Saturday and Sunday, thousands are exepcted to attend Intel Extreme Masters: one of the biggest tournaments in "eSports," the rapidly growing world of elite competitive video gaming.
"What these guys do with the keyboard and mouse is amazing," said Intel VR marketing lead Lisa Watts.
There's a good reason for that: this is their job. Many practice 8 hours a day, making a living from corporate sponsorships and prize money, to elevate the pastime of gaming to a level few people will ever attain.
"They spend their entire lives dedicated to competing at this one video game," said Electronic Sports League VP Michal Blicharz. "Not just video games -- a single video game."
Team Liquid came together from all over Europe to compete in @PLAYERUNKNOWN’s Battlegrounds at this weekend’s @intel Extreme Masters #esports event. I got to meet them today on an exclusive behind-the-scenes tour. pic.twitter.com/v4AVSwkg7l— Jonathan Bloom (@BloomTV) November 18, 2017
Being the best at a game like Counterstrike or Leauge of Legends can garner players both fortunate and fame.
"Any airport around the world, if they go there, they're gonna get recognized and stopped for pictures and autographs," Blicharz said.
This weekend's competition includes a Counterstrike tournament with a $300,000 prize pool, plus another $200,000 tournament in a new game called PlayerUnknown's Battlegrounds -- or PUBG (pronounced "pub-gee") in gamer lingo.
"It feels really cool," said Keiron prescott, who goes by "Scoom" in the gaming world. "Growing up, you see all these professional athletes with all these sponsors, and now I'm one of them, right?"
Scoom is the in-game leader -- sort of like a quarterback -- for Team Liquid, a group of four young men from all over Europe who came together here to play in this game's first major eSports event.
"Oracle Arena is just crazy," he said. "The fact that i'm here talking to you in this stadium is just amazing,"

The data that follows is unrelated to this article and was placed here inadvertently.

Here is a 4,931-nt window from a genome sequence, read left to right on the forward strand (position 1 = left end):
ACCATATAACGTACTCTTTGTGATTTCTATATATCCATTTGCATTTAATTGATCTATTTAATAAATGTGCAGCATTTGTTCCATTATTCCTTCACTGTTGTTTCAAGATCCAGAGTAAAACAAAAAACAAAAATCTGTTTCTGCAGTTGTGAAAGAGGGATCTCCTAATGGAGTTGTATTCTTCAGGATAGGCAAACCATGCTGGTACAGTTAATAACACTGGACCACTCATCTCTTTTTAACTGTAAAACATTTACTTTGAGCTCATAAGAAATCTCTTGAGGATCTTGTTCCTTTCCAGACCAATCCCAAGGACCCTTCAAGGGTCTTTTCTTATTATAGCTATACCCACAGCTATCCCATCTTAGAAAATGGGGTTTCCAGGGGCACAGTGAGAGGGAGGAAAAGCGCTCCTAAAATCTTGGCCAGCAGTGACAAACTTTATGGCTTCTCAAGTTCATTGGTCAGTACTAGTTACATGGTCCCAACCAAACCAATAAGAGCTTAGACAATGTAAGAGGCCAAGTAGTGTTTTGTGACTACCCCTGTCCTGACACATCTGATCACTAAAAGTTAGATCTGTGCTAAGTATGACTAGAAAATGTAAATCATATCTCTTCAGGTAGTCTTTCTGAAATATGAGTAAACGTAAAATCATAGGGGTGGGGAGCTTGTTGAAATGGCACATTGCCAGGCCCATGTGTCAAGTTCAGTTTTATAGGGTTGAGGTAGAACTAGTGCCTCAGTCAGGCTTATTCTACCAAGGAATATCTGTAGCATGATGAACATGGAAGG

For the first time this year, a section of Intel Extreme Masters will be devoted to a whole new kind of game: virtual reality.
"I firmly believe it IS the next frontier in esports," Watt said.
VR means eSports athletes need to be more athletic than ever.
"I need to aim, I need to shoot, I need to put gestures, I need to quickly block over here," said Ryan Shaw, better known as Charizard. "It definitely incorporates a lot more physical activity than your traditional video games."
Charizard is competing in The Unspoken -- a one-on-one VR dueling game that's played standing up.
"It's all on the individual," he said. "And yes, that's a lot of pressure, but I think that also gives you a lot of room to really make a name for yourself."
While thousands are expected here at Oracle, millions will watch the broadcast online, and listen as it's called by live announcers. There's a full camera crew and control room on site to broadcast video of the real world, and another group dedicated to capturing video in the virtual world.
"You have a whole second crew, almost, inside (the game)," Watt said. "So you've got the first dimension and the fourth dimension kind of happening at the same time."
Tickets and live streams for this weekend's event are available on the Intel Extreme Masters website.